February 16, 2017

CHUTZPAH ALERT: Atlantic VP Hayley Romer on fake news and living in a media bubble:

“Let’s say for a second I understood what your political views were and I were to only send you things that validate that view, or I say, ‘I understand that you believe in this, I’m just gonna keep sending you things that validate your opinion.’ Is that a good thing? I’m not sure,” she said. “I think that assumption is one that sort of lies on the edge of something worth debating, hence the nature of this conversations. Let’s take a step back and look at the news. It used to be that every night in order to get the news, you had one trusted voice come into your home. You’d turn on your TV, you’d sit down at the end of the day, and somebody would show up and tell you everything that you needed to know, and you believed what they said.”

“Once cable news came around, you had choices, you had more ways to gain access to information, you didn’t necessarily have to listen to things so broadly, and you had the opportunity at that point through cable news to gain access to different opinions, different perspectives, different sets of news information, if you will,” she continued.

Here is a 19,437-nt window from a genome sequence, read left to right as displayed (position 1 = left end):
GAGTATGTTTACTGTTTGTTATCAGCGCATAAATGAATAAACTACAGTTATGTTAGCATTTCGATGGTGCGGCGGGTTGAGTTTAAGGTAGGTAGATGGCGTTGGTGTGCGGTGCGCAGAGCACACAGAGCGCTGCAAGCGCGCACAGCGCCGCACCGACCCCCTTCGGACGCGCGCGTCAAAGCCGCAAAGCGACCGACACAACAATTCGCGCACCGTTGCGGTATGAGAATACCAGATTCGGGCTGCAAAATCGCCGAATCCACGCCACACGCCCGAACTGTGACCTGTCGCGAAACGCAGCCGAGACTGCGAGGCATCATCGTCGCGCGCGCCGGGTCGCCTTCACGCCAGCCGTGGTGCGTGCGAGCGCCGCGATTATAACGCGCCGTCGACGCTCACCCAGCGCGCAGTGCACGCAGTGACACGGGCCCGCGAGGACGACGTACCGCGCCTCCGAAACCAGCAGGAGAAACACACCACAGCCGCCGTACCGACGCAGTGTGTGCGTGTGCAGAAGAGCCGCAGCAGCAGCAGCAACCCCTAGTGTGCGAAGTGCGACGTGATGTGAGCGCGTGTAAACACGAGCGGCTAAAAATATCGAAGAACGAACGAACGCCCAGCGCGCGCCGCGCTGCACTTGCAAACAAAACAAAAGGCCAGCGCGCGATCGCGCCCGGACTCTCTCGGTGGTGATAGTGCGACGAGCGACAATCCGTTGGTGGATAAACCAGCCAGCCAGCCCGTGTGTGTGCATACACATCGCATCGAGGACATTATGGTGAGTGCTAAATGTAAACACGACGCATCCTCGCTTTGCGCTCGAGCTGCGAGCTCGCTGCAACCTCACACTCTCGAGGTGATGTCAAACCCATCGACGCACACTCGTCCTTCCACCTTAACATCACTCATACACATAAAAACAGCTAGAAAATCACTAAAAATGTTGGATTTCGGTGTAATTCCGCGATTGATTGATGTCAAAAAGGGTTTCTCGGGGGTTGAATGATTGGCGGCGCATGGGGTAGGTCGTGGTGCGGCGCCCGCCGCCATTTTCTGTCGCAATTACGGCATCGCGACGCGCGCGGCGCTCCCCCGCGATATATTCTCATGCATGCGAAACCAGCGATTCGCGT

“But then came the Internet where everyone had a voice, and the thing about the Internet was that it was going to be the total democratization of all humanity,” Romer stated. “We would create a global free open exchange of ideas. Everyone had access to everything, and this was going to be the ultimate dream because you no longer had to wait for someone to come into your home at a certain time of day.”

“But reality, as we know, is much more complicated than that,” she said. “Everyone flocked to the Internet a lot faster than we could have predicted, which left us saying, ‘What do we do now, how do we figure this out?’ Pretty soon we were overwhelmed with information of course.”

In 2007, in the worst trade since the Boston Red Sox offloaded Babe Ruth, desperate for Andrew Sullivan’s blog traffic, the Atlantic swapped out Mark Steyn for Sullivan. The Excitable One then proceeded – under the Atlantic’s once-proud imprimatur — to first compare President Bush to Paul von Hindenburg, and then go off in search of Sarah Palin’s uterus. Publisher, heal thy self.